EGU24-4423, updated on 08 Mar 2024
EGU General Assembly 2024
© Author(s) 2024. This work is distributed under
the Creative Commons Attribution 4.0 License.

A comprehensive petrophysical databank of crystalline reservoirs for assessing deep geothermal exploration targets in Finland and abroad

Michael Heap1, Alan Bischoff2, Toni Luoto2, Thierry Reuschlé1, Satu Vuoriainen2, Marion Spitz1, and Marianne Leon-Stackow1
Michael Heap et al.
  • 1University of Strasbourg, Strasbourg Institute of Earth & Environment, Strasbourg, France (
  • 2Geological Survey of Finland (GTK), Vuorimiehentie 5, PO Box 96, 02151, Espoo, Finland


As part of the Deep-HEAT-Flows project (, we have collected a comprehensive geological and petrophysical dataset of crystalline reservoirs formed within fault zones and at the contact of igneous intrusions across Finland, evaluating their potential as deep geothermal reservoirs. Our investigations involve a range of laboratory-based experiments encompassing measurements of rock density, elastic wave velocity, electric resistivity, porosity, and permeability under various confining pressures, and the thermal properties of 120+ samples collected from diverse crystalline rocks. Additionally, we apply mineral and pore space caracterization techniques including petrography, micro-XRF spectrometry, SEM-EDS, hyperspectral imaging, and CT scans to understand the processes that control crystalline reservoir formation.


Our findings highlight a common trend among various petrophysiscal parameters: rock density, resistivity, elastic wave velocity, thermal conductivity, and heat capacity typically reduce as the porosity increases, a characteristic observed across many sedimentary and volcanic rocks. Reservoir quality is primarily determined by the morphology of the pore network, encompassing fractures and interconnected moldic, sieve, and interparticle pores. The most promising reservoir properties were observed in rocks intersected by regional shear zones and therefore affected by intense brecciation, cataclasis, and hydrothermal alteration, leading to a notable porosity of ~20% and permeability in the order of 10−12 m2 (1 darcy). Moreover, the contact margin of rapakivi intrusions also include fractured and hydrothermally altered rocks that have significantly high porosity and permeability. In detail, rocks dominated by fractures typically have little porosity (<4%) and exhibit extremely high permeability (~10−12 m2) only at low confining pressures, which sharply decreases to ~10−19 m2 as the confining pressure surpasses 20–30 MPa (corresponding to depths around 700–1000 m). From our dataset, only fractures linked to mineral dissolution have the potential to sustain permeability above 10−16 m2 at 50 MPa confining pressure (simulating depths of ~2 km). Conversely, rocks that underwent cataclasis and hydrothermal alteration exhibit comparatively milder permeability reductions, maintaining high values even when subjected to high confining pressures of 50 MPa. Throughout the entire dataset, a consistent observation emerges: mafic minerals are commonly substituted by chlorite and epidote, suggesting hydrothermal alteration processes occurring at relatively high temperatures (200–300 °C).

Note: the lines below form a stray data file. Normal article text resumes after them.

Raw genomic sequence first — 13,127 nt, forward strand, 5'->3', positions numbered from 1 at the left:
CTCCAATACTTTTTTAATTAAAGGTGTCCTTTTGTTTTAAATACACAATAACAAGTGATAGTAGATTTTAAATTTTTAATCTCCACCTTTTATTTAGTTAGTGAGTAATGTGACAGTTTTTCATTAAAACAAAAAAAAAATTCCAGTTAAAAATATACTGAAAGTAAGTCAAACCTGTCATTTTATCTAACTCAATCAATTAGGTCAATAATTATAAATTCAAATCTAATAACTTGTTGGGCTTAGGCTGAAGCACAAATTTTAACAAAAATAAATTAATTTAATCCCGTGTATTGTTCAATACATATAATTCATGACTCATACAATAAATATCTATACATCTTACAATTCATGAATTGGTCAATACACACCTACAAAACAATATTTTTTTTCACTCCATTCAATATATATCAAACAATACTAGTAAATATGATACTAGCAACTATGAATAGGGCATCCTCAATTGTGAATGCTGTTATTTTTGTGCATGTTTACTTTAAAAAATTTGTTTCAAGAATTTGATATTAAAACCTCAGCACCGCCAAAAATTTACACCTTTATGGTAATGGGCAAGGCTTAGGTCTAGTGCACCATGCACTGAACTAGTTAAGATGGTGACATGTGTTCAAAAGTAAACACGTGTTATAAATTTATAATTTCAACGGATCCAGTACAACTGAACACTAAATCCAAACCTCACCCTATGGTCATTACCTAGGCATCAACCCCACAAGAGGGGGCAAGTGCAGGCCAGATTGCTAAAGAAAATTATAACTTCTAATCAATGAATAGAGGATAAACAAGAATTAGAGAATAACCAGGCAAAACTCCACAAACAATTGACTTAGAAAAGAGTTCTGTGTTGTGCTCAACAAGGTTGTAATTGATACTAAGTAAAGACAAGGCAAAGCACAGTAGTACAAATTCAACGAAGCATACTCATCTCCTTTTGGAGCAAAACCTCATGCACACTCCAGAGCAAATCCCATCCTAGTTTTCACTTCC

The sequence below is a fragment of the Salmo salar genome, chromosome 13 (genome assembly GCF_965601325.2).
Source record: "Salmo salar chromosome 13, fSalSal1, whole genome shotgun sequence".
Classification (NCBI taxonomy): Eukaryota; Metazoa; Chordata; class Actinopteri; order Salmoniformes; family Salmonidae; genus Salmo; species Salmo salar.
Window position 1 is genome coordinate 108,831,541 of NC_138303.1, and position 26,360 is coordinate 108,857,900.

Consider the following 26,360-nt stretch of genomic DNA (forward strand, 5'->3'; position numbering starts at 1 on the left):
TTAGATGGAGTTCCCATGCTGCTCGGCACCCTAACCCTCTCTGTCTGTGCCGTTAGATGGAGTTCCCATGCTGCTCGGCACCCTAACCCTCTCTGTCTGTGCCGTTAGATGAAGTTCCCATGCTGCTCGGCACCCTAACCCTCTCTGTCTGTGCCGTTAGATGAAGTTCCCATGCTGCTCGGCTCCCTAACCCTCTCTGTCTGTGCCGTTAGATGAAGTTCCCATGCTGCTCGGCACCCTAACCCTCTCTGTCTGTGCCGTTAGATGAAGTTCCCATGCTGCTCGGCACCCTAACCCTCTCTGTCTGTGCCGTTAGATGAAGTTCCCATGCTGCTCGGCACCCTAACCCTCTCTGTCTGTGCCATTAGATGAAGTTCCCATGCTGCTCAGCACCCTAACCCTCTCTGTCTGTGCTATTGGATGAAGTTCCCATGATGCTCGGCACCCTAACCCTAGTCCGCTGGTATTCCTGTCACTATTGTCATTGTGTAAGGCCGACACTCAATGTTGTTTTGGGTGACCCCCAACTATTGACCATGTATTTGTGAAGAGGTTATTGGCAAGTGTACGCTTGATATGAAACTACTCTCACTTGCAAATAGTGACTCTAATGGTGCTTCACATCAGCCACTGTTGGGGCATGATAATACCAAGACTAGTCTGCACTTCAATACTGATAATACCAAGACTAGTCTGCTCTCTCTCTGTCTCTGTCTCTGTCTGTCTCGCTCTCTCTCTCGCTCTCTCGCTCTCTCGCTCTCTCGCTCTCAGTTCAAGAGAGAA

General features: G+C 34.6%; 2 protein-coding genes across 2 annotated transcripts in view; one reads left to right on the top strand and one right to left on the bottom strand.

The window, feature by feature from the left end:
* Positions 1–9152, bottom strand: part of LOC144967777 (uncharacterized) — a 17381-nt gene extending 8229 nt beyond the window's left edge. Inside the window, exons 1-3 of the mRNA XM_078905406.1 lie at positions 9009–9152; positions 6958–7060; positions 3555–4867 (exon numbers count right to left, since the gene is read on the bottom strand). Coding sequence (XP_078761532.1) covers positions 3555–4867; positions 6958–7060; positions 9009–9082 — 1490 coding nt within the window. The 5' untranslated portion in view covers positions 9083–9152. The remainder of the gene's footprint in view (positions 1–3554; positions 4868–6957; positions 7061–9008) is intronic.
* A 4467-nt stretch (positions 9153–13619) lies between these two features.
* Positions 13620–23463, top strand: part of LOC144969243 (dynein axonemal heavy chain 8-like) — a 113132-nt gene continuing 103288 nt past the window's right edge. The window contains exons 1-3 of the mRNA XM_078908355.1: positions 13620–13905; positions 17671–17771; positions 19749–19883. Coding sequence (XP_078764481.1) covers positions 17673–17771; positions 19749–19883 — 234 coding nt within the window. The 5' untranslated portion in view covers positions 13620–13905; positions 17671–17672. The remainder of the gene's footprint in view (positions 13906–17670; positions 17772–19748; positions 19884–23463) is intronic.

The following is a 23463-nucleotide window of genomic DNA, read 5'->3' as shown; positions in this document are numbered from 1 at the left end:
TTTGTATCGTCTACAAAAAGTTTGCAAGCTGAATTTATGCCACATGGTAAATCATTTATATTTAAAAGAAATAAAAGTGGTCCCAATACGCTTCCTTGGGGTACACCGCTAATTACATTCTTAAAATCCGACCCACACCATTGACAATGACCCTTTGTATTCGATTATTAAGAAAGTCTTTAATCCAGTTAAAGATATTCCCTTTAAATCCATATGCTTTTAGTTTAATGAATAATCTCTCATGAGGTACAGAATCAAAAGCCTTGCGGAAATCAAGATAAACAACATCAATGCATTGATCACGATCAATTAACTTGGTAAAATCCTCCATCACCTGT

Implications for geothermal exploration

Exploring deep geothermal resources in crystalline settings offers a promising solution for direct space heating, industrial applications, and electricity generation. However, the typically low porosity and low permeability of crystalline rocks remain a key obstacle in deep geothermal exploration. The identification of hydrothermally altered rocks as potential deep geothermal reservoirs could mark a substantial shift in geothermal exploration within crystalline regions, broadening target prospects beyond the conventional focus on volcanic and rifting areas. Brecciation, cataclasis, fracturing, and mineral dissolution collectively contribute to the creation of exceptional reservoir properties, which have been widely overlooked in deep and ancient (over a billion years) crystalline settings. Our results hold paramount importance for identifying highly productive permeable zones within crystalline settings and also to the advancement of Enhanced Geothermal Systems that could prioritize the creation of more intricate fracture networks through thermal and chemical stimulation.

How to cite: Heap, M., Bischoff, A., Luoto, T., Reuschlé, T., Vuoriainen, S., Spitz, M., and Leon-Stackow, M.: A comprehensive petrophysical databank of crystalline reservoirs for assessing deep geothermal exploration targets in Finland and abroad, EGU General Assembly 2024, Vienna, Austria, 14–19 Apr 2024, EGU24-4423,, 2024.